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Holiday TRIZ

| On 19, Jul 2008

Ellen Domb

It is holiday/vacation time for our northern hemisphere readers and authors, and that can be a great opportunity for TRIZ learning and practice.  


Many of our columns on how to learn TRIZ emphasize the need to practice, and to combine the right-brain “fun” approaches to creativity with the left-brain disciplined approach to multiply your creativity skills.  Don’t wait for “important” problems–if you practice continually, you’ll be much better able to use your skills when the important problems happen.


World-wide gasoline prices are changing holiday habits.   I saw a news story on TV yesterday about people saying “I want to go on a trip (for all the usual tourism and education reasons) but I don’t want to go on a trip (because of the cost of travel.)”   TRIZ practice–this is a very good example of a physical (inherent) contradiction.   And we solve these problems using the separation principles, right?  


The news report went on to describe “Stay-cations”  instead of vacations.  People stay home, but learn about other places and cultures via library and internet (separating the learning from the travel)  or stay home but hike local trails and explore  local parks for outdoors experiences (separating the exercise and experience from travel) and even checking into local hotels (separating the service and luxury experience from the travel.)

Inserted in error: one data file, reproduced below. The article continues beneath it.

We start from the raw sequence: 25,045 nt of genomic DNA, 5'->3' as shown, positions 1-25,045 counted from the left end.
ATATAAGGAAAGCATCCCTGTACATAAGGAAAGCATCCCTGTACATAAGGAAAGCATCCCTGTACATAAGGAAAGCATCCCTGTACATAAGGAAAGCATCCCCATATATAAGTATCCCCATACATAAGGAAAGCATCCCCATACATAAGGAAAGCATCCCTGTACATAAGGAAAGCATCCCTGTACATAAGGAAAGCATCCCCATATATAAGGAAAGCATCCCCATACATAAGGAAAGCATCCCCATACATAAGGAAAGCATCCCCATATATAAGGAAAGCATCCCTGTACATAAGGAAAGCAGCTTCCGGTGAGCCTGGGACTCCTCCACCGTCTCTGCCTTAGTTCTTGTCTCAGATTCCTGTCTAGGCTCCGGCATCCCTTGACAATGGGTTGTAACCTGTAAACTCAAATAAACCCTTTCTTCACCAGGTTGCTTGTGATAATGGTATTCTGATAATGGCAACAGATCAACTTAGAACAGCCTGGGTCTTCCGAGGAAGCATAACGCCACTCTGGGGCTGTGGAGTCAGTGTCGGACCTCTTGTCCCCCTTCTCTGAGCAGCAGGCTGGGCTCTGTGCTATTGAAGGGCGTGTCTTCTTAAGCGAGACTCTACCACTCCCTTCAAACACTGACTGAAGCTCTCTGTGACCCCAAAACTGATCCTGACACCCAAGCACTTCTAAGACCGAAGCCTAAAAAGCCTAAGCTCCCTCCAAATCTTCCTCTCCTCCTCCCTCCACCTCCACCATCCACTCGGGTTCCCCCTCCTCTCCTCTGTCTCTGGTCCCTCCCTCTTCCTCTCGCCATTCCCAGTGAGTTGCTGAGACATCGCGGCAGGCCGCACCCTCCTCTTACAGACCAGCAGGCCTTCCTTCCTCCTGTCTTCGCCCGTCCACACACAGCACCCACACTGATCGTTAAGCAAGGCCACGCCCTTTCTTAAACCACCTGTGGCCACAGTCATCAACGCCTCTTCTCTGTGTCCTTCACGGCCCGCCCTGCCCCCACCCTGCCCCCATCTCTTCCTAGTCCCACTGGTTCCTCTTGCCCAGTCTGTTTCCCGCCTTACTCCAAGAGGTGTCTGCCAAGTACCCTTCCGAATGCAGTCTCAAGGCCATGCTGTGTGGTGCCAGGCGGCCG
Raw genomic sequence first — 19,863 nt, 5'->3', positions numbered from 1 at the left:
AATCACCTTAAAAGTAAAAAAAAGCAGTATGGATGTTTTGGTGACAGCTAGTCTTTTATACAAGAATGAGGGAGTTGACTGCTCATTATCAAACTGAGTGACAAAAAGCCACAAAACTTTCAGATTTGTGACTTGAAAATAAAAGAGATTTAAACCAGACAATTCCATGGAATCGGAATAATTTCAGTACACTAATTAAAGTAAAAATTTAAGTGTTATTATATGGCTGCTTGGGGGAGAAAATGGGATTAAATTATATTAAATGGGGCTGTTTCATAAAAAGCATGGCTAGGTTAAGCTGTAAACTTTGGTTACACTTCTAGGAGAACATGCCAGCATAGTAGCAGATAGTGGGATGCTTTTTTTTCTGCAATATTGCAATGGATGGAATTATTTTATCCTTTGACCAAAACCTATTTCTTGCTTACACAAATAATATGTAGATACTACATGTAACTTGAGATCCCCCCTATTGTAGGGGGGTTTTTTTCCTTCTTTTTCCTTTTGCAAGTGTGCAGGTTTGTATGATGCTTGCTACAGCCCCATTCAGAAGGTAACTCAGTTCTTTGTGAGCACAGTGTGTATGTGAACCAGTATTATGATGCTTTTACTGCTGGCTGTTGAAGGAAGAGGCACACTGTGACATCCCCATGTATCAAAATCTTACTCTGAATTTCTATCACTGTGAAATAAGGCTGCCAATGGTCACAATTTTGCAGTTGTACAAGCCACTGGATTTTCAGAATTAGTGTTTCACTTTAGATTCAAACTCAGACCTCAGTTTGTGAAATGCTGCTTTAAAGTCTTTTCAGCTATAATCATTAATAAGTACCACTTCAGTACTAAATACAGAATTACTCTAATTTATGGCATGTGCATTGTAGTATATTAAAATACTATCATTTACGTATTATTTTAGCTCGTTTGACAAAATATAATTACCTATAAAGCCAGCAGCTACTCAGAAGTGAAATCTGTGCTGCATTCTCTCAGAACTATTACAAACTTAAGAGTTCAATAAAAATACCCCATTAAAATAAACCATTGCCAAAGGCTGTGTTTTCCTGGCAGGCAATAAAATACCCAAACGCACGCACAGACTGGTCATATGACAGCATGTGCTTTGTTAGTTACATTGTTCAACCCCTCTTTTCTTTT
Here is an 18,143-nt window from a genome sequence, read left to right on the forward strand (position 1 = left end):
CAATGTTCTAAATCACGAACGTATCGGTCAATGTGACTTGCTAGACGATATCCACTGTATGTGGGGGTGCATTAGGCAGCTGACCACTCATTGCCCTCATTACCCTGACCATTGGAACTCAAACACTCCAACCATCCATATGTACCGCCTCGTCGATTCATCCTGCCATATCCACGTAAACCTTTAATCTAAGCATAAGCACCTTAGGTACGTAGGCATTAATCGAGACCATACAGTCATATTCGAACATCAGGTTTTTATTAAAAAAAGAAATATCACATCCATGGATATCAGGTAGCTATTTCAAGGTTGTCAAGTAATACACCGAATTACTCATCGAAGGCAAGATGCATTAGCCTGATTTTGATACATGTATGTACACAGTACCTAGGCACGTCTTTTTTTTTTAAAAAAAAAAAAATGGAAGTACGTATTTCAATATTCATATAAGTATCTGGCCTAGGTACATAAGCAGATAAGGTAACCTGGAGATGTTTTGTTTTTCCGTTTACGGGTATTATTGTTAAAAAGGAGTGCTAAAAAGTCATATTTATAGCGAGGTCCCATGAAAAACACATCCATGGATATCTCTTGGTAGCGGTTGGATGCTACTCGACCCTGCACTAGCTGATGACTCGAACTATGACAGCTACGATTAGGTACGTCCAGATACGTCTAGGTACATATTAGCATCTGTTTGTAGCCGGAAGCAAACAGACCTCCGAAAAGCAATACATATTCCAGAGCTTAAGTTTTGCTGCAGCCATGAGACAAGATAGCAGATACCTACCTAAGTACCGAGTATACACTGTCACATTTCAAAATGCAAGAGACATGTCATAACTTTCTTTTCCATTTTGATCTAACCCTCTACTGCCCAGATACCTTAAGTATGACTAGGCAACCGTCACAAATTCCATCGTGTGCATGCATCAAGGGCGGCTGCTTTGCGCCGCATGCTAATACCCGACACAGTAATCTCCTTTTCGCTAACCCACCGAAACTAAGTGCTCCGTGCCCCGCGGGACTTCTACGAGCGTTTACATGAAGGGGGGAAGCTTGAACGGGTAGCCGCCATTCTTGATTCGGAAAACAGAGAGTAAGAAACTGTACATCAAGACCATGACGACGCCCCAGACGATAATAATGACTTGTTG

A variant was getting other people to pay for travel–volunteer to host a student from another country, so your family can learn about that country’s culture without traveling there.   Another example was volunteering to do charitable work away from home–frequently you will pay for your own travel, but the host organization will provide housing and you will learn much more about the culture by working there and living with people than you would by tourism.


Of course, many of us continue to travel no matter what the cost of fuel.   I had a great example last week of increasing ideality and decreasing ideality.   In a very inexpensive hotel, connecting to the internet took less than 20 seconds (I had to answer one question and check a box) and was free.   In an expensive hotel the internet costs $9.95 per day extra, and took more than 5 minutes to connect, going through a whole series of menus.   The hotel knows that business travelers object to the fees, so, since I’m a frequent traveler, they gave me a coupon good for either one free night of internet OR a free movie.  But to get my free internet, I had to go to the hotel desk and turn in the coupon–more time and aggravation!   Since we know that the higher level of ideality will ultimately be the better system, we know that the expensive hotel will lose in the long run.


Practice TRIZ all the time–holiday or everyday.   Send us your examples to help other people practice TRIZ too.